We wondered if Lomalta might be a tapas bar wine—served by the well-aerated glass with small bites of spicy food. Having recently acquired Barbecue Sauces, Rubs, and Marinades—Bastes, Butters, and Glazes, Too! by grilling guru Steven Raichlen (Workman Publishing, $17.95), we decided to try his “pincho powder” seasoning as a rub for skewers of pork. And since the rub is fairly hot (use it sparingly if you have a sensitive mouth), we figured the best cooling companion would be a salad of watermelon cubes tossed with crumbled feta, chopped mint, and a lime-olive oil dressing.

Our intuition about the wine proved correct. The smoky paprika-saffron-coriander-cumin combo knit the grapes of the wine together into a single, more subtle quaff. The roundness of the Bobal and Merlot softened the heat of the rub, and the spices married well with the Tempranillo’s aromatics and the bite of oak. It was as if the food switched on a light, and the wine woke up to its potential. With the publisher’s permission, here’s the recipe for Raichlen’s Spanish-style rub.

PINCHO POWDER

Ingredients

Raichlen book cover
1/2 teaspoon saffron threads
1/4 cup smoked paprika
1/4 cup dried parsley
1/4 cup freeze-dried chives
2 tablespoons coarse salt (sea or kosher)
2 teaspoons dried onion flakes
2 teaspoons dried garlic flakes
2 teaspoons red pepper flakes
2 teaspoons ground cumin
2 teaspoons ground coriander
2 teaspoons dried oregano
2 teaspoons freshly ground black pepper

Directions

Crumble the saffron between your fingers into a bowl. Stir or whisk in the remaining ingredients. Transfer to a jar, cover, and store away from heat and light. The powder will keep for several weeks.

From Barbecue Sauces, Rubs, and Marinades—Bastes, Butters, and Glazes, Too! by Steven Raichlen (Workman Publishing, $17.95). You can buy it on Amazon here.

30

07 2017

On a hot day, good Vouvray lifts a salade Niçoise

Marie de Beauregard Vouvray at backyard picnic
The mercury was pushing 95°F (35°C) and the dew point was well into the sticky zone. When we brought a chilled bottle of Vouvray to checkout at the wine shop the clerk sighed. “Hooray for Vouvray!” she said. To which we could only add, “Amen.”

Chenin Blanc doesn’t get a lot of respect in the wine world. It makes naturally sweet, loosey-goosey wines that go well in picnic baskets. But a good Vouvray, like the 2015 Marie de Beauregard from Saget La Perrière, shows how polished Chenin Blanc can become. The chalk and flint of the soils from the vineyards in La Roche Corbon outside Vouvray city come through quickly on the nose. Pears and acacia honey dominate the first tastes, followed by a hint of candied fruits and a spicy lemon zing. The intense acidity of the wine carries all those sweet fruits nicely. The finish is soft and almost yeasty, like a good champagne. We suspect that comes from fermenting with the natural yeasts after chilling the must to precipitate out the pectins and solids. The wine retails at $13-$17, depending on your local merchant. Suggested retail is $20, and it’s worth it.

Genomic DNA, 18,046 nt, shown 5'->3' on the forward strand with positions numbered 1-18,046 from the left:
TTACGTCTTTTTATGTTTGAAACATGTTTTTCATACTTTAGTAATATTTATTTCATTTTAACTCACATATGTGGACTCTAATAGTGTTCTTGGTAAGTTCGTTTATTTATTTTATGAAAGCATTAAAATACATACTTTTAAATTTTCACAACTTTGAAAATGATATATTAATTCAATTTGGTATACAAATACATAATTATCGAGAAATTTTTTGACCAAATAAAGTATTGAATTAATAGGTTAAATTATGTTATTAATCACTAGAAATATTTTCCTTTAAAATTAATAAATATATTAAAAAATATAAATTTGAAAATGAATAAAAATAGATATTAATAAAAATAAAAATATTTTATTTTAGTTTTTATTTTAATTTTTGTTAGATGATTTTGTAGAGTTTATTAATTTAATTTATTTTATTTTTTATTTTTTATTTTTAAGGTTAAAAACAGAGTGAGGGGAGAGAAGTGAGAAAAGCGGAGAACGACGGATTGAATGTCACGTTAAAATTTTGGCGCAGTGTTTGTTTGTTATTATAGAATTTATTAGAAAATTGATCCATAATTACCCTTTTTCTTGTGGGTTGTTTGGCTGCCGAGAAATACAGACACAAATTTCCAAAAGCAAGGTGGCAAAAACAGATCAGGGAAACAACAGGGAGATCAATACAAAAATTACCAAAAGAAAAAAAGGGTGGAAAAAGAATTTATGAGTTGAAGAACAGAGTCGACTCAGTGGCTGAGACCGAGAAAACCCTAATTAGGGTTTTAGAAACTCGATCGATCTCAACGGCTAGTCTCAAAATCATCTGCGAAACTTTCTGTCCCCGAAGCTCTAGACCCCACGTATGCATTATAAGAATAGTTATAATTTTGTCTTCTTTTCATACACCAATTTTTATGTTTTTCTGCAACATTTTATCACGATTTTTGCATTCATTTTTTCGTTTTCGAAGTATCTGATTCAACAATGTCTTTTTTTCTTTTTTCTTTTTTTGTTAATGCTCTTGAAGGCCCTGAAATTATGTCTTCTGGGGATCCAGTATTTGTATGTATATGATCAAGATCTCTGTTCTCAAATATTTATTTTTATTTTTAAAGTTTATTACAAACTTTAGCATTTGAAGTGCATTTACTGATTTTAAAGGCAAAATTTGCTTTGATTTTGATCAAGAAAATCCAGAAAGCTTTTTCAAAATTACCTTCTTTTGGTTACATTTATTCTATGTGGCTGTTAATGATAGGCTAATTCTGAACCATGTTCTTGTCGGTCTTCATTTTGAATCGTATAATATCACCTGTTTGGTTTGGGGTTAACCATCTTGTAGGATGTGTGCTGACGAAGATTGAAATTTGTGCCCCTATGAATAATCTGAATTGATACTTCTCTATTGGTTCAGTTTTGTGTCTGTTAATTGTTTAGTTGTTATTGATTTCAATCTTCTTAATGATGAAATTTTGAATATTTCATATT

SALADE NIÇOISE


Serves 4

It was too hot to cook indoors, so we settled on a salade Niçoise. Our favorite local fishmonger, New Deal Fish Market (www.newdealfishmarket.com), had just cut up a nice bigeye. We bought about 12 ounces of trim for half the price per pound of steaks and cut them into 1.5-inch cubes. Lightly painted with a little olive oil, they grill up nicely over hardwood charcoal at 20-30 seconds per side. (There should be four sides if you cut them correctly.) We have evolved our version of this classic summer salad from a 1972 kitchen bible called Charles Virion’s French Country Cookbook. It’s worth seeking out in used bookstores. Or you can go with an Amazon merchant.

salade Nicoise to accompany Vouvray

Ingredients


3 cups diced cold boiled potatoes
3 cups haricots verts, blanched 3-4 minutes and chilled in ice water
16 pitted Niçoise or Kalamata olives
1/2 cup simple French dressing (see recipe below)
Boston lettuce leaves
4 fresh tomatoes, peeled and quartered
4 hard boiled eggs, peeled and quartered
12 ounces fresh tuna, cut into cubes
olive oil to brush kebabs

Directions


tuna kebabs for VouvrayLight charcoal grill.

Mix potatoes, green beans, olives, and French dressing together.

Line serving platter with lettuce. Pile potato-bean-olive mixture on top. Ring with tomato and egg wedges.

Place tuna cubes on bamboo skewers that have been soaked 1 hour in water. Brush with oil.

Grill tuna skewers 20-30 seconds per side, turning gingerly with tongs. Place skewers atop salad and serve with glasses of cold Vouvray.

BASIC FRENCH DRESSING